Literary Tourism: Bookish Wanderings in Glasgow

Since moving to Glasgow ten years ago, one of my favourite things about living in this beautiful city has been exploring all of the exciting literary secrets the city has to offer. From beautiful libraries with astonishing carpets, to second-hand bookshops that would melt the hardest of bookish hearts, this city is a veritable wonderland for those of us with a literary bent.

Here are a few of my favourite spots in the city:

Hillhead Underground

Alasdair Gray is one of Scotland’s most acclaimed authors, responsible for the glorious epic Lanark, he is also a talented artist who has illustrated many of his own works as well as creating a number of pieces of public art around the city. The most recent is this mural for the newly refurbished (in 2013) Glasgow Subway at Hillhead.

Alasdair Gray - Hillhead Mural Wide

Every time I walk past the mural I like to stop and check out another of the illustrated archetypes that Gray populated his mural with, I particularly love the Literary Squirrels and the Fabulous Prancers.

Alasdair Gray - Hillhead Mural Close Up

Oran Mor

When you’ve finished gazing at Gray’s mural in the Subway station then you could head up the road to the converted church Oran Mor. Now a gig venue, bar, restaurant and event space this beautiful church contains a number of fine murals done by Gray. I particularly love his beautiful lions that adorn the entrance to the bar, but the ceiling in the upstairs hall is a gorgeous array of constellations that will make you swoon.

Oran Mor Ceiling - Alasdair Gray


University of Glasgow

Not only do Glasgow University’s buildings look a little bit like Hogwarts but the campus is home to one of the biggest and best University libraries in Europe. I love the building, which was supposedly designed to resemble the medieval Italian hill town of San Gimignano.

Public Domain,

Perhaps most significantly the Library’s Special Collections are truly breathtaking and include such gems as the papers of the artist James Whistler and more than 1,000 incunabula (a book printed before 1501). Some of the books from their collections have been digitized and can be found here in case you’d like to explore from afar.

The Glasgow University Campus map even stood in for a map of the Federal Police Corps in Batman Year 100 by Paul Pope!

Batman Year 100, Issue 2 - Paul Pope

Voltaire and Rousseau

If second hand bookshops are your favourite thing in the world then this is the spot for you. A west-end institution for more than forty years this shop is tucked down a lane and situated next to the cosy Tchai-Ovna tea house. Towers of books are stacked in every corner and on every surface and if you’re really lucky you might even spot a cat in the vicinity!

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Mitchell Library

The Mitchell Library is one of Europe’s largest public libraries and has more than one million items of stock. It is a bustling hub for the city and holds host to numerous events, readings and even weddings throughout the year. I particularly love it when Aye Write Glasgow’s Literary Festival is on!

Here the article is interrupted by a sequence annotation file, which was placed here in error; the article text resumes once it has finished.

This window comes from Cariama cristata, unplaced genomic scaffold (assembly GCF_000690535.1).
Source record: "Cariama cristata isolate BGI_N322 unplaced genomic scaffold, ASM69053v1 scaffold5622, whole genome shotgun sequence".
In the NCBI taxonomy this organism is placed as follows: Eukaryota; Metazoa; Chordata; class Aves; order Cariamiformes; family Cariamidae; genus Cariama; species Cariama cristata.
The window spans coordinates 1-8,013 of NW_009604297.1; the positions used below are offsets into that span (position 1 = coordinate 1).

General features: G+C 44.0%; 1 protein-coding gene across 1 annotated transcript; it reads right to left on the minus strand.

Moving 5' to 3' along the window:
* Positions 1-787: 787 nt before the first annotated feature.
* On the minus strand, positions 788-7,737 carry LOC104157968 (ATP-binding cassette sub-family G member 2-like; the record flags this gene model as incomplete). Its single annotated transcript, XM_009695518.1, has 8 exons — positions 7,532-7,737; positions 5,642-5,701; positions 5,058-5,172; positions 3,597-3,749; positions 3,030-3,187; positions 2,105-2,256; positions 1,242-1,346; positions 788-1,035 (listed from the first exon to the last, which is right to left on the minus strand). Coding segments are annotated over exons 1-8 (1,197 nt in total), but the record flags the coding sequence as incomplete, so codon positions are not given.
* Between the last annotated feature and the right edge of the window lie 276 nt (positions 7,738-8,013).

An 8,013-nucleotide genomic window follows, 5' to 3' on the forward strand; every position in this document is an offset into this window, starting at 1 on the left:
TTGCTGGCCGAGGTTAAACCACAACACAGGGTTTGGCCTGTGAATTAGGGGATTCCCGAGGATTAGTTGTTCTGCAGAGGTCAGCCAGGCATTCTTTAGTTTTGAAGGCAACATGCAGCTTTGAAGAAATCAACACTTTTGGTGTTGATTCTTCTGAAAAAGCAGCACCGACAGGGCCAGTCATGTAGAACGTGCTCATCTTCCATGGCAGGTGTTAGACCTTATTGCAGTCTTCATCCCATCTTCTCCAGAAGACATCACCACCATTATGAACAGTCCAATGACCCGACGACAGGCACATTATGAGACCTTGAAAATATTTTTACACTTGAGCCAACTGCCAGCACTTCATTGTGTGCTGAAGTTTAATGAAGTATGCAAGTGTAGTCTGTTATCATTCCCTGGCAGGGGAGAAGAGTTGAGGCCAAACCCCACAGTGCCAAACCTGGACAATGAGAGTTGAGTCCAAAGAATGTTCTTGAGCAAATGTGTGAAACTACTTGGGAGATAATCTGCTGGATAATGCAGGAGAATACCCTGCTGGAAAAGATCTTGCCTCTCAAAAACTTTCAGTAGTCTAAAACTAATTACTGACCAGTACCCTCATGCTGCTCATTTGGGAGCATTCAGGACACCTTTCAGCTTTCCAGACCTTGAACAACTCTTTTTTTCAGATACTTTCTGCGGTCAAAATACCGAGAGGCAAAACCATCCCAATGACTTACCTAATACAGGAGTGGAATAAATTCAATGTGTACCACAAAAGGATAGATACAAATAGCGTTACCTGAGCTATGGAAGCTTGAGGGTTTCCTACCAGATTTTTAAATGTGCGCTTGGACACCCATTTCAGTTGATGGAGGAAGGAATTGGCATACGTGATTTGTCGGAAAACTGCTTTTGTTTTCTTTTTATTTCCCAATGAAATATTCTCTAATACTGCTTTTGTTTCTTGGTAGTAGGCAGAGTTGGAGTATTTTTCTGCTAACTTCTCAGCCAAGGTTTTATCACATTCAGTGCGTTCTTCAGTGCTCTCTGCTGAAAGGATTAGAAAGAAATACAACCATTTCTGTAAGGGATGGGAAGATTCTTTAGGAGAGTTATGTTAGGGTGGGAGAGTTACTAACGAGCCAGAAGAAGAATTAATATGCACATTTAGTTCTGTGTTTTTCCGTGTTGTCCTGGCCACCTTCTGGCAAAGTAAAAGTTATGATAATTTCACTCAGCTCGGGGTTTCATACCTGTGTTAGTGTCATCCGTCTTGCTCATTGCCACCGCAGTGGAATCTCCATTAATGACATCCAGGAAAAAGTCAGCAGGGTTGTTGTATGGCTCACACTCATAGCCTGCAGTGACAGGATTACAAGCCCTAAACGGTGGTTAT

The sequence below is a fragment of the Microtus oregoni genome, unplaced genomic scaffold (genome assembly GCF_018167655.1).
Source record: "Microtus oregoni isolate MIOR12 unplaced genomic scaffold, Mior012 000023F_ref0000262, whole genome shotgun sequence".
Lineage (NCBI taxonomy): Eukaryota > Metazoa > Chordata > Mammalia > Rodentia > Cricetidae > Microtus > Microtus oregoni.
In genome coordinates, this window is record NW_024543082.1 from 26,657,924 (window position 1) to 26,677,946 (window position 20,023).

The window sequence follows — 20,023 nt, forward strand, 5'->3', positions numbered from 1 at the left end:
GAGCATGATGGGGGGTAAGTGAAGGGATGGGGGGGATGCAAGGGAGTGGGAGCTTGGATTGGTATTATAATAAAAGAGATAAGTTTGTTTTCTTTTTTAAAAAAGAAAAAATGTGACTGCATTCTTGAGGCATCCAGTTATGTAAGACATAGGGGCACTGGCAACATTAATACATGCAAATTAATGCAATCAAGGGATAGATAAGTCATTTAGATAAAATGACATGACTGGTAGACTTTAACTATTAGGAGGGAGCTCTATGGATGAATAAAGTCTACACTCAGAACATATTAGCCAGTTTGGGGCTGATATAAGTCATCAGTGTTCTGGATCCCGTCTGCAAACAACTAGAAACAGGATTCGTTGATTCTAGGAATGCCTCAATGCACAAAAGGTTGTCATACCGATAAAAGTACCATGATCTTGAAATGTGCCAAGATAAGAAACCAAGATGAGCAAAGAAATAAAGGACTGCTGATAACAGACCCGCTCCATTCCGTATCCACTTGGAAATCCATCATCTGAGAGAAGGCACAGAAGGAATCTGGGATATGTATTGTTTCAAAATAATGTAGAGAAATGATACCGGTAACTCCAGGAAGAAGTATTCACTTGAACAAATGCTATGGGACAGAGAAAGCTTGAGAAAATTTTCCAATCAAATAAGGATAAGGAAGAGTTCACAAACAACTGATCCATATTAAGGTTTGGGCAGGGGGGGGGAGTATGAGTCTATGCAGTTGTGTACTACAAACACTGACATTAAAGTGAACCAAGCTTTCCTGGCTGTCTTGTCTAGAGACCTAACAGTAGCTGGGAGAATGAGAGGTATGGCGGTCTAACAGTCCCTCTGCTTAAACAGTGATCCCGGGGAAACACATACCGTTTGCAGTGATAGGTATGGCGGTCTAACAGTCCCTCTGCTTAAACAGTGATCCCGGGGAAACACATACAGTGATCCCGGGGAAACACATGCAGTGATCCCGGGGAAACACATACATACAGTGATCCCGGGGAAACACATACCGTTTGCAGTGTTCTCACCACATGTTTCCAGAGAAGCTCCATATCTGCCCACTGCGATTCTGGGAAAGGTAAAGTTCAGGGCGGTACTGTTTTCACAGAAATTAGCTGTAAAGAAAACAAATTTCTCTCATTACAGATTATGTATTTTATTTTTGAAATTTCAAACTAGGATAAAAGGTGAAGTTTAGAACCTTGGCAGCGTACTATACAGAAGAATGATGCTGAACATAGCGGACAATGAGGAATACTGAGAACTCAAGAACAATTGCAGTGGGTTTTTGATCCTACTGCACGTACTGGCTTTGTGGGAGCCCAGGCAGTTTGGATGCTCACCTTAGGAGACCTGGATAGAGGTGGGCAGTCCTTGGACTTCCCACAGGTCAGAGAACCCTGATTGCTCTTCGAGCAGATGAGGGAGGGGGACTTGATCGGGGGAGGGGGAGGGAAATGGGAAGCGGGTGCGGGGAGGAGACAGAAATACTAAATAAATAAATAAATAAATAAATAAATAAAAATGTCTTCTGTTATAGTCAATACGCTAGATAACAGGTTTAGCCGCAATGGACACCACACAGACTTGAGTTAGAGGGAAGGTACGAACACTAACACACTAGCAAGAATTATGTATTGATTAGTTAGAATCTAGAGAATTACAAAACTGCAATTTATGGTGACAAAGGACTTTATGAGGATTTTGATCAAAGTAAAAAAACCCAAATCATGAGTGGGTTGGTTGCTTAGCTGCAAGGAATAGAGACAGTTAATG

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The library is host to one of the world’s best collections for researching your family history and has excellent online resources to explore the history and streets of the city. My favourite part of the library, however, are the amazingly patterned carpets that can be found throughout the building, just look at these colours!

Mitchell Carpet 1 Mitchell Carpet 2 Mitchell Carpet 3 Mitchell Carpet 4















Aye Aye Books

I love spending a lazy afternoon winding my way from the city centre to the west end, popping off into my favourite book shops along the way. Aye Aye Books is always on my itinerary for such days. Housed in the Centre for Contemporary Arts on Sauchiehall Street, Aye Aye Books is a specialist art book shop where you will never fail to find something beautiful to tempt you. Once you’ve finished browsing and buying then you could even grab a bite to eat in the CCA’s Saramago Café-Bar.


If you enjoy visiting a graveyard (I do) then the Glasgow Necropolis is a truly excellent example of such a place. Opened in 1832 after a local businessman dubbed the location as “admirably adapted for a Pere LaChaise” the site now plays host to more than 50,000 graves. Situated to the east of the city centre you could spend a happy hour or two wandering the grounds and looking for monuments to and graves of notable Scottish writers, such as John Knox and William Miller (author of Wee Willie Winkie) not to mention the tomb of the Blackie Publishing Family.

John Knox Memorial - Image from

Glasgow Women’s Library

Glasgow Women’s Library was established in 1991 and has since become one of the city’s most valuable resources. Now housed in a beautifully converted building in Bridgeton the library offers an amazing space in which you can access information by and for women and explore the often hidden histories of women. They even have the National Museum of Roller Derby! The library hosts events and offers guided tours of Glasgow’s history, with a focus on stories about the women of the city. This is a truly special place and well worth a visit if you are ever in Glasgow.

Glasgow Women's Library

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